Visit Prishtina’s Day and Night Life
If there’s one thing we take a lot of pride in — it is the coffee we make. We claim to even be better than Italians themselves, on the quality of a macchiato and espresso. So you should definitely check out the numerous coffee shops in Prishtina, without forgetting to enjoy its dynamic nightlife as well which begins on the bohemian road called The streets of Rakija. If you like alcohol, you will find the best quality in the tavernas located around this street.
Visit the Ethnological Museum
The national Ethnological Museum is a component of the National Museum of Kosovo, which provides rich cultural background on Kosovo’s cultural inheritance. It is a compound of four buildings that go all the way back to the 18th and 19th centuries. The museum also consists of a very interesting ethnological exhibition, which elaborates on life in Kosovo, in the ethnological aspect, during the XV-XX centuries.
You can’t really get a hold of the cultural background in Kosovo, without visiting rural areas and staying there for a little while if you have the time. I would personally recommend the beautiful villages of Dragash, Junik, and Gadime. These will provide you with the best of both worlds — pretty sights and cultural context.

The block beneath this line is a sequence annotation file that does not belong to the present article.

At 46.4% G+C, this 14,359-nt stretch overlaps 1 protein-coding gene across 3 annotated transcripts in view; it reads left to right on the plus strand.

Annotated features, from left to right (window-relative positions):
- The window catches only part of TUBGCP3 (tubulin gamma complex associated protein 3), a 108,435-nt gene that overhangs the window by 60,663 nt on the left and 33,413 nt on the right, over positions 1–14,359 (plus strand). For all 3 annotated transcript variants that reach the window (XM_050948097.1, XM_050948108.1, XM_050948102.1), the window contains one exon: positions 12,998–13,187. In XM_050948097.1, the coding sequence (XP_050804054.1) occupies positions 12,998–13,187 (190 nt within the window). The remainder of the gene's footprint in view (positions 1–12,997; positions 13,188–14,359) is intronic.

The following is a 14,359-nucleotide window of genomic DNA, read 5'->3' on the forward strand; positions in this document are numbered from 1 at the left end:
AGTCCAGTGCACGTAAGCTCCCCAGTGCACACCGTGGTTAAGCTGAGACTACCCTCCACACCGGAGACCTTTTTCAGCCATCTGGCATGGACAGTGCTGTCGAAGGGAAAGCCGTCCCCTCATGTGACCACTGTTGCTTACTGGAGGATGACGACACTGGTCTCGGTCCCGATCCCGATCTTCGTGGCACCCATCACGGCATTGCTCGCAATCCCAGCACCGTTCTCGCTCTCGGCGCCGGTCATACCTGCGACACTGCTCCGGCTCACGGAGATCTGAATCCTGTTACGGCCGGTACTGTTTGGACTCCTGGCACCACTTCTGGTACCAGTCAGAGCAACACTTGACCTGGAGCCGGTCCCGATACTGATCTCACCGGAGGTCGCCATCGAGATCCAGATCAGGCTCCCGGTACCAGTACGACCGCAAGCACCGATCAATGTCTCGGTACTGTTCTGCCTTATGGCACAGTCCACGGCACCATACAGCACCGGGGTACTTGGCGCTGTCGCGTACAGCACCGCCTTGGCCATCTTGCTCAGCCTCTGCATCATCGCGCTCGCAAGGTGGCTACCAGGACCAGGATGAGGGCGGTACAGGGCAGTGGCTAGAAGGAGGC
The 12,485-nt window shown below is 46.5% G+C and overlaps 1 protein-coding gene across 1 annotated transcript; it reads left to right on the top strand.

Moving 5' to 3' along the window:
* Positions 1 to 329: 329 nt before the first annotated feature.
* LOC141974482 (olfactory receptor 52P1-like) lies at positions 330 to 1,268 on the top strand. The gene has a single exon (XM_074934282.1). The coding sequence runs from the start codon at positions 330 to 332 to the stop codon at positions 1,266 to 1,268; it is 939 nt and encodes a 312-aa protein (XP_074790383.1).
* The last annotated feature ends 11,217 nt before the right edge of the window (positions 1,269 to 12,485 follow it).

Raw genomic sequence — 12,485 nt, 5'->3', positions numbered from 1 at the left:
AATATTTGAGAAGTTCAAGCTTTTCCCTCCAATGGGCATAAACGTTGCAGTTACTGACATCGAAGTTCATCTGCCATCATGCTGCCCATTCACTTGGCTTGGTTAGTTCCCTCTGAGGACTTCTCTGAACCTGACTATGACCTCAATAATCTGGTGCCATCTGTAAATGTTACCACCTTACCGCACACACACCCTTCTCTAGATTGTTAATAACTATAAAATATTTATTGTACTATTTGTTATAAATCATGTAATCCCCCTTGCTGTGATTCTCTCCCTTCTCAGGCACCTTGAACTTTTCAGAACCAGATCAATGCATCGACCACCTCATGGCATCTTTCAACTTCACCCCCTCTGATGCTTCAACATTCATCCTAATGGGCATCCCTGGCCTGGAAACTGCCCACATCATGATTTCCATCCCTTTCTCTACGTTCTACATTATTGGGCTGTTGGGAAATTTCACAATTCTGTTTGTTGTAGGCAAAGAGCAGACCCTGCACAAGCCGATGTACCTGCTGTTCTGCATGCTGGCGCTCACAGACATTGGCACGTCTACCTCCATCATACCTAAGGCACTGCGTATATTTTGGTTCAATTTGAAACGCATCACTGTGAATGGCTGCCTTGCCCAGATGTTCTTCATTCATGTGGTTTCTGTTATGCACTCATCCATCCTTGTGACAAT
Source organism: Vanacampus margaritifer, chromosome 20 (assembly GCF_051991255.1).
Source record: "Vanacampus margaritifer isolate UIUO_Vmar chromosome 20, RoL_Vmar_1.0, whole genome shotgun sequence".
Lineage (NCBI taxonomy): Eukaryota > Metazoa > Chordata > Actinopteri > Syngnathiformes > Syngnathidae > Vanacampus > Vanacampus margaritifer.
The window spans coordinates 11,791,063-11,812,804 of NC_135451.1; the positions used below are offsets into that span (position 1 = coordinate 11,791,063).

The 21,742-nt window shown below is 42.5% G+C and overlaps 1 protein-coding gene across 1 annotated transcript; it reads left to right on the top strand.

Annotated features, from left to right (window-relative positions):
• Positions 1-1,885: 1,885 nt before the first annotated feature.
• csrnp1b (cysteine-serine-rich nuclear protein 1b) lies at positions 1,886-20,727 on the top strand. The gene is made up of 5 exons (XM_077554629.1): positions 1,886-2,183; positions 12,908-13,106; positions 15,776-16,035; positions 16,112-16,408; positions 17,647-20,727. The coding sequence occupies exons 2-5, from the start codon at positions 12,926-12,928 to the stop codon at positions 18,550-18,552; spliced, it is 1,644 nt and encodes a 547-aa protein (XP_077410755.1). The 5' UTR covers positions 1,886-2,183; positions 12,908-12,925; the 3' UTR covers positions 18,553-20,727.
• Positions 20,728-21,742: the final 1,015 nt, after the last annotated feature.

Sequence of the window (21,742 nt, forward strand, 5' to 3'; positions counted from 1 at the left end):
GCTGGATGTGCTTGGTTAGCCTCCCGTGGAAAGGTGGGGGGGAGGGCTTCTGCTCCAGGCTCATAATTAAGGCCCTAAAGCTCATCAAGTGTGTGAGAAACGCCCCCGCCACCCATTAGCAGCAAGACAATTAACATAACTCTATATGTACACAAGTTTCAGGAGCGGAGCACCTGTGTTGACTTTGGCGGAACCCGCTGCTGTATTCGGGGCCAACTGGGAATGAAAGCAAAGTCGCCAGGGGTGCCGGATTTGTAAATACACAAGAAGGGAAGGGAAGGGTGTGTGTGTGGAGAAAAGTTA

The National Art Gallery of Kosovo
If you’re looking for something more contemporary, and you want to see what are Kosovo’s artists all about, then you may want to go and check out the National Art Gallery of Kosovo. You’ll have many pieces to look at, and this place will give you a more modern taste of Kosovo’s young artists.
Hike with Locals
Kosovo has many hiking communities, as we have many beautiful mountains and peaks to go and see. You can find these communities online, via Facebook or other platforms. Each of them has professional guides, who can let you know the history and background of every site you visit together. The fun part of it is that the guides are usually historians, who could also provide you with a lot of funny stories related to the things they have witnessed and seen during their hikes.
Don’t go around chasing waterfalls — unless you’re chasing the waterfall of Mirusha. This beautiful site is a chain of waterfalls found in the Mirusha River, situated on the south of the Gremnik Mountains, on the way to Gjakova. Whether you’re visiting during the summer for a refreshing swim, or during the winter, when the waters freeze and become crystals — you won’t be disappointed!
More Hanging Out with Locals
Do finish your journey with the local women and men of Kosovo. Let them know about your insights, the way you perceived citizens, and all the sites you have visited. Appreciate their hospitality and you will gain some friends for life, as Kosovars will remember you for an eternity, and will make sure to let you know that you have a place to stay anytime you’re in the Balkans.
Photo: OPIS Zagreb/Shutterstock
You might also like:
All your donations will be used to pay the magazine’s journalists and to support the ongoing costs of maintaining the site.